HMFHers Suni Dillard, Gary Brock and Alexandra Gadawski shared their real-world passion and expertise in sustainable, resilient design as panelists at the ArchitectureBoston Expo Virtual Experience.
Water Use Reduction? Low Priority, Too Complex? Think Again!
Through a pre-recorded presentation, Suni Dillard and Gary Brock spoke alongside fellow panelists, illustrating how different water conservation methods have been successfully implemented in HMFH projects including Bristol County Agricultural High School and Saugus Middle/High School.
Bristol County Agricultural High School
Along with reducing the school’s overall water consumption, preserving the quality of the nearby Taunton River was a top priority when designing the water conservation systems at Bristol County Agricultural High School. Working closely with landscape architecture firm Halvorson Tighe & Bond Studio and civil engineering firm Samiotes Consultants, the team developed solutions to limit landscape water use by collecting precipitation via rain gutters on the building roofs and filtering excess stormwater on the site through bioswales containing specific soils and plantings to purify the water. The captured water flows to an underground cistern where it is stored before being used for irrigation in the campus plaza. Within the buildings, all existing fixtures were replaced by low-flow counterparts and the new Center for Science and the Environment will have compostable toilets.
Despite the addition of three new buildings on campus and a 40% increase in the student population, the introduction of water conservation methods resulted in a 40% reduction in overall water usage. The campus itself functions as a teaching tool for sustainable practices, deliberately leaving systems such as bioswales and green roofs exposed and highly visible to students, encouraging their involvement in water conservation technologies and incorporating sustainable design into their daily experience at Bristol Aggie.
Saugus Middle/High School
At the new Saugus Middle/High School, HMFH’s strategy for limiting potable water use can be divided into three main components: reuse, conservation, and stormwater management. Catchment systems installed on the roof collect and filter rainwater into three large underground cisterns that supply the water for use within the building and irrigation on site. Bioretention areas throughout the site also collect rainwater and runoff, utilizing natural plantings to filter out harmful petrochemicals. Saugus Middle/High School uses all low-flow fixtures and features a vegetated green roof adjacent to an outdoor classroom where students can tend to their own experimental plantings. By introducing these systems, the school is expected to save over 1.5 million gallons of water and to reduce water consumption by 45% annually. Learn more about sustainability measures at Saugus here.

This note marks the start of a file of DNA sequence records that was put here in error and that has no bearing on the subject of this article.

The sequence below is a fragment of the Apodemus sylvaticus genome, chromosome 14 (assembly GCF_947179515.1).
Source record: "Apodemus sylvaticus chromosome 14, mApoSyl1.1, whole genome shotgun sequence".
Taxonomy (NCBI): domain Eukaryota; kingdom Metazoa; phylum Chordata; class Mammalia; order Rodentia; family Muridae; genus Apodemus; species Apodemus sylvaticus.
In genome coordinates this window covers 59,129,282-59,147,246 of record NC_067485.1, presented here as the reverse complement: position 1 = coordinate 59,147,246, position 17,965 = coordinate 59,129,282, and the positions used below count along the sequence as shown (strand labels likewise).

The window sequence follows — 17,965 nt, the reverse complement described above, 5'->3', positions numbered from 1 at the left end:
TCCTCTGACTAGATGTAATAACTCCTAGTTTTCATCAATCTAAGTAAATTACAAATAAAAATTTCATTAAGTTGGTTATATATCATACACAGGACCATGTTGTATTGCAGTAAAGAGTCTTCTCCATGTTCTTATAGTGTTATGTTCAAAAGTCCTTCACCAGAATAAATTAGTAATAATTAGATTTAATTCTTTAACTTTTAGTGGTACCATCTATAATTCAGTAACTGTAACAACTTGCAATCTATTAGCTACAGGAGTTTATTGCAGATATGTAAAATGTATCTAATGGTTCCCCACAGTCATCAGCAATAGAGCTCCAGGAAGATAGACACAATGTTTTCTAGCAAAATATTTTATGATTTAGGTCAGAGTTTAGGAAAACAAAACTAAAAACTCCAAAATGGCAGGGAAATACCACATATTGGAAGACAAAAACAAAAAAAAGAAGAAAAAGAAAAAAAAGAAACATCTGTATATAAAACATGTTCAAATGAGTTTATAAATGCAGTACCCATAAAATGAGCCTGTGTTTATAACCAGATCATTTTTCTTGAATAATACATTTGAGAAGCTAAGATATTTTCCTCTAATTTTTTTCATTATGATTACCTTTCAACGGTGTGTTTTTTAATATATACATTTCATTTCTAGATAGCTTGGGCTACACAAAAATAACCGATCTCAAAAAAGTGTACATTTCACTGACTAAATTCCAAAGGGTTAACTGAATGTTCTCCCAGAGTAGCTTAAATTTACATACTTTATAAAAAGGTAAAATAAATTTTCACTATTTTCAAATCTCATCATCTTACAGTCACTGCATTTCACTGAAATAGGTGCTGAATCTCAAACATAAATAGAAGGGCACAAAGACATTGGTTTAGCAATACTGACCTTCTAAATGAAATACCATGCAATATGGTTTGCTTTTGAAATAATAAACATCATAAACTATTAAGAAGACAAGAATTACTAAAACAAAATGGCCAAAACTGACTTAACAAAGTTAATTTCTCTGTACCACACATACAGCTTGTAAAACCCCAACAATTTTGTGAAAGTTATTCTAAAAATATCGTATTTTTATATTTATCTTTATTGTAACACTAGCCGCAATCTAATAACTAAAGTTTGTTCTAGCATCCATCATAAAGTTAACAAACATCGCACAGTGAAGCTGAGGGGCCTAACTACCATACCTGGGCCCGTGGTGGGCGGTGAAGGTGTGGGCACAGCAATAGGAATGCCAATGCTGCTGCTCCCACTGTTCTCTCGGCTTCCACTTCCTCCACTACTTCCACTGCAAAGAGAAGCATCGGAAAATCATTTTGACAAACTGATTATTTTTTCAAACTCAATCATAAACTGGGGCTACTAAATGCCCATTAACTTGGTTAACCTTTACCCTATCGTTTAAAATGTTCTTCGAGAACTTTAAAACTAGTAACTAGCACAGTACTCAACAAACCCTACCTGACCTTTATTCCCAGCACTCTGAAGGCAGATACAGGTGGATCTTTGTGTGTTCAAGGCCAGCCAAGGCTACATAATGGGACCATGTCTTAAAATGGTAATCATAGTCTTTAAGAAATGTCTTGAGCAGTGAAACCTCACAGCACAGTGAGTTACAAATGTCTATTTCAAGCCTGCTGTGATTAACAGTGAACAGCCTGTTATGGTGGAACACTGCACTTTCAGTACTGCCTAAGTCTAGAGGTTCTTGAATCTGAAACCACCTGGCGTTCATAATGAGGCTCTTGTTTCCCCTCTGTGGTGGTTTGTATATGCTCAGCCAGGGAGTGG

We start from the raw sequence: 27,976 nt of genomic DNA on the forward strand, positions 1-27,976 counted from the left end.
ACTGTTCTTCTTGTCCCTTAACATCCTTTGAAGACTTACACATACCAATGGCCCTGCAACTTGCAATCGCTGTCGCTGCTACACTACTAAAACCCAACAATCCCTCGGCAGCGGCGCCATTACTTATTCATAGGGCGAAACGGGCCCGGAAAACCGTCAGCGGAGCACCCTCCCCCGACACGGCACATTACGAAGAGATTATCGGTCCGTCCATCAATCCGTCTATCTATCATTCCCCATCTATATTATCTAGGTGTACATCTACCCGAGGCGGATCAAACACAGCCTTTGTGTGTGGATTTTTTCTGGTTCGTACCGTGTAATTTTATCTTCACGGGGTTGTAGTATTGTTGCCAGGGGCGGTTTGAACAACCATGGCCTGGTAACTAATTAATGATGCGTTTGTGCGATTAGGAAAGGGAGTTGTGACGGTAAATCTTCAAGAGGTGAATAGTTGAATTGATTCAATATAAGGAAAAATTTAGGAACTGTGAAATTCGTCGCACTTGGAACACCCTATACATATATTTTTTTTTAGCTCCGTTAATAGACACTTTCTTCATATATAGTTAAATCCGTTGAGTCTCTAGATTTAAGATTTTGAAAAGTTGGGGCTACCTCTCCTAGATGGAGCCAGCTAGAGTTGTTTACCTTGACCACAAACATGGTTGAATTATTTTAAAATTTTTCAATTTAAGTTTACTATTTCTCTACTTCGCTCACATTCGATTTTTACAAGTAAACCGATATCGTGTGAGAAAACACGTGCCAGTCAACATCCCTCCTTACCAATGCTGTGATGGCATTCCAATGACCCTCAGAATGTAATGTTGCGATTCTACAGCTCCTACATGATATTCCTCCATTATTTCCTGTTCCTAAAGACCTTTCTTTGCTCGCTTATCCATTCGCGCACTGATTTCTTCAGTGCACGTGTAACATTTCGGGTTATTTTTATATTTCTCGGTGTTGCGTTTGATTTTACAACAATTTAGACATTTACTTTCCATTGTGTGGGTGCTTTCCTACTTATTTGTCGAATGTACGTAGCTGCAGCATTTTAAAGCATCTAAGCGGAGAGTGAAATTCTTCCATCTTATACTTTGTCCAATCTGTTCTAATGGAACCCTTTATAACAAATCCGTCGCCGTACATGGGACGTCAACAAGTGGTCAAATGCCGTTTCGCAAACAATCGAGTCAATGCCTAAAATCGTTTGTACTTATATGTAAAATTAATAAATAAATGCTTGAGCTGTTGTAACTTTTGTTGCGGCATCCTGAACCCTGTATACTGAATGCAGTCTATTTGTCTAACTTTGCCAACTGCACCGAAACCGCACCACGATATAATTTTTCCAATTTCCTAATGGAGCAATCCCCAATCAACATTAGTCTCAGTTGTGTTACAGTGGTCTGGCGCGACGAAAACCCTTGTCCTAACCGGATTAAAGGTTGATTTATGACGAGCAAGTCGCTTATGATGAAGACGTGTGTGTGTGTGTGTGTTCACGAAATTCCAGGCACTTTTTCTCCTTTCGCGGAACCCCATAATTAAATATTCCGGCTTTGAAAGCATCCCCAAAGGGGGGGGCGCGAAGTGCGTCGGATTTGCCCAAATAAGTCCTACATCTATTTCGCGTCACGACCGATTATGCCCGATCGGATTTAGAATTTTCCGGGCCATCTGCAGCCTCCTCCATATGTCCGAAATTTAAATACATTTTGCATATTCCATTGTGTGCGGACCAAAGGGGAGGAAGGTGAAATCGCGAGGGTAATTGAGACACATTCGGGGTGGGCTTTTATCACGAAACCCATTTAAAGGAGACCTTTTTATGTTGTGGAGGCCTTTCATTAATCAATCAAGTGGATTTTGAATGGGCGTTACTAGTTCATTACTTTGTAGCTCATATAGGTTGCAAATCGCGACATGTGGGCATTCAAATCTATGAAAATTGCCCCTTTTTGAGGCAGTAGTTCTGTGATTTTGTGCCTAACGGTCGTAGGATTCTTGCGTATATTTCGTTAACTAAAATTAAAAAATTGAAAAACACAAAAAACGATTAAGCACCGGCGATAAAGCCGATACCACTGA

Demystifying Lighting from Specification to Installation
Alexandra Gadawski presented as a part of a panel that provided both emerging and seasoned professionals with a greater understanding of the lighting design process from the beginning of a project through completion. The group used their expertise in the field to break down the complexities of scheduling, coordinating, and maintaining design intent throughout, and highlighted the importance of establishing clear communication among all parties to ensure a successful final product. With key takeaways such as understanding the team and their roles, the significance of project delivery method, and prioritizing quality of specifications, the presentation gave specific insight into exceptional lighting design and aims to instill confidence in the process.